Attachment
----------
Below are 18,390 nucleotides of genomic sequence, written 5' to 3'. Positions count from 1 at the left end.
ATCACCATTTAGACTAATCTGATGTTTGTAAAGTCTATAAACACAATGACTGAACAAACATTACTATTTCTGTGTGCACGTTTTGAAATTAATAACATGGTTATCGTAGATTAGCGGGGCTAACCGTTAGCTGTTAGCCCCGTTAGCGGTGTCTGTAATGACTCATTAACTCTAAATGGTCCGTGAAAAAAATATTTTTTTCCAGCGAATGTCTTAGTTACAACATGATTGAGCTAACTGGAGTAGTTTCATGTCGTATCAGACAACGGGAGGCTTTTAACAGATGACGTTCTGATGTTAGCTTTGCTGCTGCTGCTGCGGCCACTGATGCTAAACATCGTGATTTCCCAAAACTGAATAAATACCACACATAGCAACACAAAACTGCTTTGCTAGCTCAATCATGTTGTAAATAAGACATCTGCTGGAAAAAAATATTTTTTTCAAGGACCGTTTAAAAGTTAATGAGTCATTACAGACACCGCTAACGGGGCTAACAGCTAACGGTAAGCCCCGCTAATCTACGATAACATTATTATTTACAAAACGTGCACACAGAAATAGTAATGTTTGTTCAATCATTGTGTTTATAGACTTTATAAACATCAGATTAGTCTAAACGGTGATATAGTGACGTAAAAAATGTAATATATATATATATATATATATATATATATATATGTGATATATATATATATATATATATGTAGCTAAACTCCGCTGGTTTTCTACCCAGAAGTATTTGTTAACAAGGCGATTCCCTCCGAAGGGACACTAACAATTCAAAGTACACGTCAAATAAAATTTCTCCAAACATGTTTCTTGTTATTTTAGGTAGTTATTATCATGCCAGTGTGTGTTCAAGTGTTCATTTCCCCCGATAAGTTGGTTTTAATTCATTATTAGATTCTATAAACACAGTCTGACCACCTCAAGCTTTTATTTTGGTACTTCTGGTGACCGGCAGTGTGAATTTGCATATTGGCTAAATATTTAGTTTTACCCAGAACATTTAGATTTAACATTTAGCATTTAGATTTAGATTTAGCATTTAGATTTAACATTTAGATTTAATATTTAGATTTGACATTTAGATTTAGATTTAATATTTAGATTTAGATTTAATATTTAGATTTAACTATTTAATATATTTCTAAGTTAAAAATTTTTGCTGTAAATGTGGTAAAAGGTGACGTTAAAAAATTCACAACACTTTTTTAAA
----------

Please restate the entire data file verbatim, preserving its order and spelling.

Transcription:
Below are 18,390 nucleotides of genomic sequence, written 5' to 3'. Positions count from 1 at the left end.
ATCACCATTTAGACTAATCTGATGTTTGTAAAGTCTATAAACACAATGACTGAACAAACATTACTATTTCTGTGTGCACGTTTTGAAATTAATAACATGGTTATCGTAGATTAGCGGGGCTAACCGTTAGCTGTTAGCCCCGTTAGCGGTGTCTGTAATGACTCATTAACTCTAAATGGTCCGTGAAAAAAATATTTTTTTCCAGCGAATGTCTTAGTTACAACATGATTGAGCTAACTGGAGTAGTTTCATGTCGTATCAGACAACGGGAGGCTTTTAACAGATGACGTTCTGATGTTAGCTTTGCTGCTGCTGCTGCGGCCACTGATGCTAAACATCGTGATTTCCCAAAACTGAATAAATACCACACATAGCAACACAAAACTGCTTTGCTAGCTCAATCATGTTGTAAATAAGACATCTGCTGGAAAAAAATATTTTTTTCAAGGACCGTTTAAAAGTTAATGAGTCATTACAGACACCGCTAACGGGGCTAACAGCTAACGGTAAGCCCCGCTAATCTACGATAACATTATTATTTACAAAACGTGCACACAGAAATAGTAATGTTTGTTCAATCATTGTGTTTATAGACTTTATAAACATCAGATTAGTCTAAACGGTGATATAGTGACGTAAAAAATGTAATATATATATATATATATATATATATATATATATGTGATATATATATATATATATATATGTAGCTAAACTCCGCTGGTTTTCTACCCAGAAGTATTTGTTAACAAGGCGATTCCCTCCGAAGGGACACTAACAATTCAAAGTACACGTCAAATAAAATTTCTCCAAACATGTTTCTTGTTATTTTAGGTAGTTATTATCATGCCAGTGTGTGTTCAAGTGTTCATTTCCCCCGATAAGTTGGTTTTAATTCATTATTAGATTCTATAAACACAGTCTGACCACCTCAAGCTTTTATTTTGGTACTTCTGGTGACCGGCAGTGTGAATTTGCATATTGGCTAAATATTTAGTTTTACCCAGAACATTTAGATTTAACATTTAGCATTTAGATTTAGATTTAGCATTTAGATTTAACATTTAGATTTAATATTTAGATTTGACATTTAGATTTAGATTTAATATTTAGATTTAGATTTAATATTTAGATTTAACTATTTAATATATTTCTAAGTTAAAAATTTTTGCTGTAAATGTGGTAAAAGGTGACGTTAAAAAATTCACAACACTTTTTTAAA